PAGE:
Why Do Leaders Become Leaders?

The following is an excerpt of an article I wrote, titled “Leadership Observations of a Management Consultant.”  I will be releasing more excerpts over time.

WHY DO LEADERS BECOME LEADERS?

What Motivates Someone to Become a Leader?

There are as many reasons for wanting a leadership position as there are people in the workforce.  These reasons typically fall into one of two general categories: the desire to serve and the desire for self-esteem.  Sadly, it has been my experience that most people in or seeking to be in a leadership position are more concerned about self-esteem (the perquisites, trappings, and power of leadership) than they are about serving others.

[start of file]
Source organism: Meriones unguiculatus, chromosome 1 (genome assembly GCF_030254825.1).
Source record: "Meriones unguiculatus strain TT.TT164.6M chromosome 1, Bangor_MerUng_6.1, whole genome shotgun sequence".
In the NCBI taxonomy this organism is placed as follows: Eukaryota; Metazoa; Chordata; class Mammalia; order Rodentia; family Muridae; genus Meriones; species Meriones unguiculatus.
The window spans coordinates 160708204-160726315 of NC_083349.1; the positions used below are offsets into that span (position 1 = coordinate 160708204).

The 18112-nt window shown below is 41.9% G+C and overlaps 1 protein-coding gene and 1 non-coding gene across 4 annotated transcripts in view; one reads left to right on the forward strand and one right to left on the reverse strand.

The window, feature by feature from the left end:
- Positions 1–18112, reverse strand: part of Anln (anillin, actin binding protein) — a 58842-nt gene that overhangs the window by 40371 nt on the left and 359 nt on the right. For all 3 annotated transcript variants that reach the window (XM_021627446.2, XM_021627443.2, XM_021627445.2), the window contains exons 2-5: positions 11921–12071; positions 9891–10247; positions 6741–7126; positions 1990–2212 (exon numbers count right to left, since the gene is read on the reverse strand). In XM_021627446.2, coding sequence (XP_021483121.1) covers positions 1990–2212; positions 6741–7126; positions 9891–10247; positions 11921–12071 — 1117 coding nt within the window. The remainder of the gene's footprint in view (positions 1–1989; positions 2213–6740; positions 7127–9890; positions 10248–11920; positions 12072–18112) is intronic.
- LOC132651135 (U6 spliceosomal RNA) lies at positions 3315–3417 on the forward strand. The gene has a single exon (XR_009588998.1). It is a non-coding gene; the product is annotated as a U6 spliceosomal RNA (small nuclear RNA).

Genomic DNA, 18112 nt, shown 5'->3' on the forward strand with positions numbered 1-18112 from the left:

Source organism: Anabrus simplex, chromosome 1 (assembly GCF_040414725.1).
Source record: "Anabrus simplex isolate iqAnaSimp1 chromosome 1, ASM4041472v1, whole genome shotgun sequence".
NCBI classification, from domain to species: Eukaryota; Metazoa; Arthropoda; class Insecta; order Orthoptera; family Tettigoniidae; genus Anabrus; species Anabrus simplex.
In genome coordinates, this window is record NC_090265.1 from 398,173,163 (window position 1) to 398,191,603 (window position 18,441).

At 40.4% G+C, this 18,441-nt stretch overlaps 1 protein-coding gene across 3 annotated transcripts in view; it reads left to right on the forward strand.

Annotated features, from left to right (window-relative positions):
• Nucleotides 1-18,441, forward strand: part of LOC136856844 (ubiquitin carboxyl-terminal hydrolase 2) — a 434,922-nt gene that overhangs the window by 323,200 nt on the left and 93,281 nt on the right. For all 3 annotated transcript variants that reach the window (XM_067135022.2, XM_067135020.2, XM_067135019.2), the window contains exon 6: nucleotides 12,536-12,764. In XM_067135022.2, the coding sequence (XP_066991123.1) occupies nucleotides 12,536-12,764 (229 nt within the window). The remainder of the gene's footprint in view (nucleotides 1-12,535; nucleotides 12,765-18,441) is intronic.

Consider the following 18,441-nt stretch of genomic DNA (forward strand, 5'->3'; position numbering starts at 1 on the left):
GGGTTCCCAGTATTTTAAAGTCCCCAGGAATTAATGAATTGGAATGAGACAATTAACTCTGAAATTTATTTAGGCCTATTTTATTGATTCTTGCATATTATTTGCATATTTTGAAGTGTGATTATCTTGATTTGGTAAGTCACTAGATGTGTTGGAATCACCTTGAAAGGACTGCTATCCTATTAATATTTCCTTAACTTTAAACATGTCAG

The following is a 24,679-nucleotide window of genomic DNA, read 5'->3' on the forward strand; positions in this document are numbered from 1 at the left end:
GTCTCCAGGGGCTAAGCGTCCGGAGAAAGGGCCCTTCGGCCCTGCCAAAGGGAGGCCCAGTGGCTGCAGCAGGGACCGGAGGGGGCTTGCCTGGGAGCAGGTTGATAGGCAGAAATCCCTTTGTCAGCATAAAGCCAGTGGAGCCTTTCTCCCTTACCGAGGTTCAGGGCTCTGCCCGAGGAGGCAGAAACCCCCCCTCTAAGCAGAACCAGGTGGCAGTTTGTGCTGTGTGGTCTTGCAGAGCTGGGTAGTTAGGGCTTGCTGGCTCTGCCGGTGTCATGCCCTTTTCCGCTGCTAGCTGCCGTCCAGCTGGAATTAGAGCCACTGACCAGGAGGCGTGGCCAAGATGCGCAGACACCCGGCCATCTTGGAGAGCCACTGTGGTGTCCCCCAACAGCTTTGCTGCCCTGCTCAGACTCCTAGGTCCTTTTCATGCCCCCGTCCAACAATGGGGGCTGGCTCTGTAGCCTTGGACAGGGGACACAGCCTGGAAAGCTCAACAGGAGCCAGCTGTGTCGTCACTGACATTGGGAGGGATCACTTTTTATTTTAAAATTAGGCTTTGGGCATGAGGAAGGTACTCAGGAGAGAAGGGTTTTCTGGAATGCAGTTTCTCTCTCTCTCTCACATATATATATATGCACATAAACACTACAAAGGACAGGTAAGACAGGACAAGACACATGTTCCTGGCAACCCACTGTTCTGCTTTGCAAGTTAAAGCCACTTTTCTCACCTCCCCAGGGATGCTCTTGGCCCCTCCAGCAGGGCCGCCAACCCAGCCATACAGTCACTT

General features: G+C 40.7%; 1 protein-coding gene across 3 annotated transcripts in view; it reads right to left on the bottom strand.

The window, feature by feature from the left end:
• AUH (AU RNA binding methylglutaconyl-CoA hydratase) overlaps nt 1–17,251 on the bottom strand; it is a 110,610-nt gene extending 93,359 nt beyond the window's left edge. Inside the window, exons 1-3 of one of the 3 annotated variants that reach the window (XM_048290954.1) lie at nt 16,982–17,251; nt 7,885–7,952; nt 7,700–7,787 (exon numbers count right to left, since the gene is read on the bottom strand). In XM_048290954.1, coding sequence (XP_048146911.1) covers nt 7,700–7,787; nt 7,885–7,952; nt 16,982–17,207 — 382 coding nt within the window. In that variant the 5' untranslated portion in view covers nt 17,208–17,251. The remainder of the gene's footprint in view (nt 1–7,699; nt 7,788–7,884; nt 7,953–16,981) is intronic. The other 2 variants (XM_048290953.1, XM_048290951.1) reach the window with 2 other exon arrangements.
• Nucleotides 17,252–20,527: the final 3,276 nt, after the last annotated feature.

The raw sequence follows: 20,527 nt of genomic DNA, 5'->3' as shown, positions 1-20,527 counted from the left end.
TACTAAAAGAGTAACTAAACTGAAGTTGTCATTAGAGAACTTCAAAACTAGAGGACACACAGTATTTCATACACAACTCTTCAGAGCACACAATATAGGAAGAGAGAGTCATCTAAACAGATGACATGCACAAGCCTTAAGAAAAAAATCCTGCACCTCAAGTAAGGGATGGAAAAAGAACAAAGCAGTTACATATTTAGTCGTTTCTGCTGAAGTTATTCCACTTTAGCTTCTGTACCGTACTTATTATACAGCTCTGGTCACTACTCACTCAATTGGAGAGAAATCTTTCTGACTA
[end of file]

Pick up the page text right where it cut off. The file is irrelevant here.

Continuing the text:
Around two thousand years ago, a leader, who has had perhaps the greatest impact on mankind that the world has ever known – more than Plato, Aristotle, Moses, Buddha, or any political leader – was asked who was to be the greatest among his followers.  He replied that it would be the one who served others the most.  At another gathering of his “staff,” he washed their feet and told them that if he, their acknowledged leader, were to wash their feet, then they were to follow his example and wash each other’s feet.